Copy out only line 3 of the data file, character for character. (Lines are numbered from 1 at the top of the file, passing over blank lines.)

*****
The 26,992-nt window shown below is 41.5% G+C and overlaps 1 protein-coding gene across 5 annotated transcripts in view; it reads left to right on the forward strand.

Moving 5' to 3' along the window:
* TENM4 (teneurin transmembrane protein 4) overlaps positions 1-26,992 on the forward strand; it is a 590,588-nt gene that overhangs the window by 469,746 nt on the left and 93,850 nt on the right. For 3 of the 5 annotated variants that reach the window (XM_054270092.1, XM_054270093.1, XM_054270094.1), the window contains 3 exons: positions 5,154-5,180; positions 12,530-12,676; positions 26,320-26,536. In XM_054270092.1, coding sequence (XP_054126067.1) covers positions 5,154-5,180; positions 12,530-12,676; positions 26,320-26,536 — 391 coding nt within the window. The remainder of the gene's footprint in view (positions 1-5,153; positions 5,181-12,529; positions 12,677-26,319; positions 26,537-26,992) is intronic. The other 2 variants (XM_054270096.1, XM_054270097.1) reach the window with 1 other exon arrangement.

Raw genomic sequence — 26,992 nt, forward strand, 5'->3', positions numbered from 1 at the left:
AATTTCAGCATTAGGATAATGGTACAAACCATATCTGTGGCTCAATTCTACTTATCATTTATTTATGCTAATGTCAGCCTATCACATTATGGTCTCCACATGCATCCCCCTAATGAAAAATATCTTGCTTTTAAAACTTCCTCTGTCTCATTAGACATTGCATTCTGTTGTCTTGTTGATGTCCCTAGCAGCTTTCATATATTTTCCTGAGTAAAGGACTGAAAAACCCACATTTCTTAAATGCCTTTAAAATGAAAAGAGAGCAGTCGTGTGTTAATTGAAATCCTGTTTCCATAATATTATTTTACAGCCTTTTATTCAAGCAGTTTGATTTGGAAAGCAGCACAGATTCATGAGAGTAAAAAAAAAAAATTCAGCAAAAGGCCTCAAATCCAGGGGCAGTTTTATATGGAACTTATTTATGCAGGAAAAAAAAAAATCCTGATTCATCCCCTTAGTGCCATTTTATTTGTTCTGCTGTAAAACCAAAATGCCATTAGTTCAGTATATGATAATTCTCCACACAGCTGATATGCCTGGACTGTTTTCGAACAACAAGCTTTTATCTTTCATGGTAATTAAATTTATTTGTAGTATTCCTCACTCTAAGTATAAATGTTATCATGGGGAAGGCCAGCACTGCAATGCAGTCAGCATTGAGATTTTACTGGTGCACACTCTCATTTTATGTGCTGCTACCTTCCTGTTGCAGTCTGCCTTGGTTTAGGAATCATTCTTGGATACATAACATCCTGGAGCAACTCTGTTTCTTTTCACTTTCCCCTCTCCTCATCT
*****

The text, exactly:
* TENM4 (teneurin transmembrane protein 4) overlaps positions 1-26,992 on the forward strand; it is a 590,588-nt gene that overhangs the window by 469,746 nt on the left and 93,850 nt on the right. For 3 of the 5 annotated variants that reach the window (XM_054270092.1, XM_054270093.1, XM_054270094.1), the window contains 3 exons: positions 5,154-5,180; positions 12,530-12,676; positions 26,320-26,536. In XM_054270092.1, coding sequence (XP_054126067.1) covers positions 5,154-5,180; positions 12,530-12,676; positions 26,320-26,536 — 391 coding nt within the window. The remainder of the gene's footprint in view (positions 1-5,153; positions 5,181-12,529; positions 12,677-26,319; positions 26,537-26,992) is intronic. The other 2 variants (XM_054270096.1, XM_054270097.1) reach the window with 1 other exon arrangement.